It's clear now she never was against nuclear carriers much. She was just totally NIMB (like NIMBY but Not In My Bay).
I hope this explains why I said anything, and why I am wondering yet, if I didn't say enough.
As to other matters, I did submit that piece to the San Diego Union-Tribune as an Op-Ed! When I sent it out, it was my submission. In fact I didn't send it to other media (at least, not yet), as I do with most items, so they could have it first (I did, however, post it at my web site). They won't print it, or anything else I've written in the last five years, but I like to pretend they deserve quality treatment anyway.
Lastly, R has been getting the full spectrum of emails as well, and so does M and the Cs. Although everyone does, in their way, tell me to tone it down, I can only ask that you write a toned-down letter, modify, delete, or change the statements I wrote as needed if you like, put your own name on it, and try to make some headway your own way. I'm delighted to have company.
But as to why my writing is so strident, I believe, for example, that Ray Golden isn't just some yo-yo who can simply be replaced by another yo-yo. I believe if we get him fired for lying to the public just about every time he opens his mouth, it's not just a small victory. I believe he's one of the best in the business, very smooth, good with the media, and that's why SON(W)GS keeps him around.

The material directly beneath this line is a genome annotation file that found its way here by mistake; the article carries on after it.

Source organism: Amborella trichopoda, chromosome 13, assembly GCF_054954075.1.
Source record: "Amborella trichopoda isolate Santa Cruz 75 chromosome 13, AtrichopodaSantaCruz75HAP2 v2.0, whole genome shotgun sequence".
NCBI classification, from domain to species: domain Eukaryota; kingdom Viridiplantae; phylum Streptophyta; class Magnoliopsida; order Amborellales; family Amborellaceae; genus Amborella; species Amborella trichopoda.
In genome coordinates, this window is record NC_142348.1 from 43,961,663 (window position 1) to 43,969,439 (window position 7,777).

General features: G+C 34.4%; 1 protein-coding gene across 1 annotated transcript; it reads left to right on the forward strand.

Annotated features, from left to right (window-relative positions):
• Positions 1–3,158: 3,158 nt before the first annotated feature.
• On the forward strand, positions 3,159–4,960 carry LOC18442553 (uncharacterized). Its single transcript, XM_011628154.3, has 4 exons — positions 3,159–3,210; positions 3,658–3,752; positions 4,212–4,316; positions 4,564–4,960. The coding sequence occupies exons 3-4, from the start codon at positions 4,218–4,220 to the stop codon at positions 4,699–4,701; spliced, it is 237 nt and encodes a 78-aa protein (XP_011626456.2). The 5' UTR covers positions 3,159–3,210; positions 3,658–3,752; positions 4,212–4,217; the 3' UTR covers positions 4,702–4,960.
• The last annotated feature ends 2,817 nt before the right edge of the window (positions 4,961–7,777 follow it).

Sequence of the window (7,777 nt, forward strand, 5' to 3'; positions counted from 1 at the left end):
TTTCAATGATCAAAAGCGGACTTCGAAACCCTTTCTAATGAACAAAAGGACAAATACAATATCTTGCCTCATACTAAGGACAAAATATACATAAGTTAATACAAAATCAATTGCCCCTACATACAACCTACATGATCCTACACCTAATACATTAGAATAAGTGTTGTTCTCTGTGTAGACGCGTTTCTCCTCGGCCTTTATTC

And I think the San Diego Union-Tribune will NEVER publish the truth about San Onofre's dangers to mankind, because the few of us who try to reach them cannot gather enough power together at once to demand they say what needs to be said. If they won't publish my essays, it's censorship, plain and simple. And I'm sorry that after years of censorship, the message is now too long and too angry for their regulations. Their regulations are killing us and this political fight to save humanity should be front-page news.
Let R write it in a way they are willing to publish it. I write what I know. I know that if the Post Office starts using Cobalt 60 or Cesium 137 to irradiate our mail, it will mean every post office will become a target of terrorism because there will be enough radioactive material there to make a terrible mess. I know that the material could be stolen by an employee or infiltrator and then used elsewhere. I know that if a plane crashes into it, it could create a huge ecological disaster.
I can't possibly tone down my rhetoric, S. I think on the contrary, everyone who wants the world to continue in peaceful debate rather than physical destruction had better fight a whole lot harder with the words we've got.
Hopefully, I'm just the tip of a great big iceberg. People a whole lot angrier than me -- and better able to express that anger in a way that slips past the cocky editors at the SD U-T -- had better come along and fight too, or we'll all be dead or dying of radiation poisoning before too long. My only weapons are my words. They had better be sharp, accurate, and powerful.
I do the best I can, and I hope you do too!
<<<<< END OF MY RESPONSE <<<<<
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First posted October 25th, 2001.
Webwiz: Russell D. Hoffman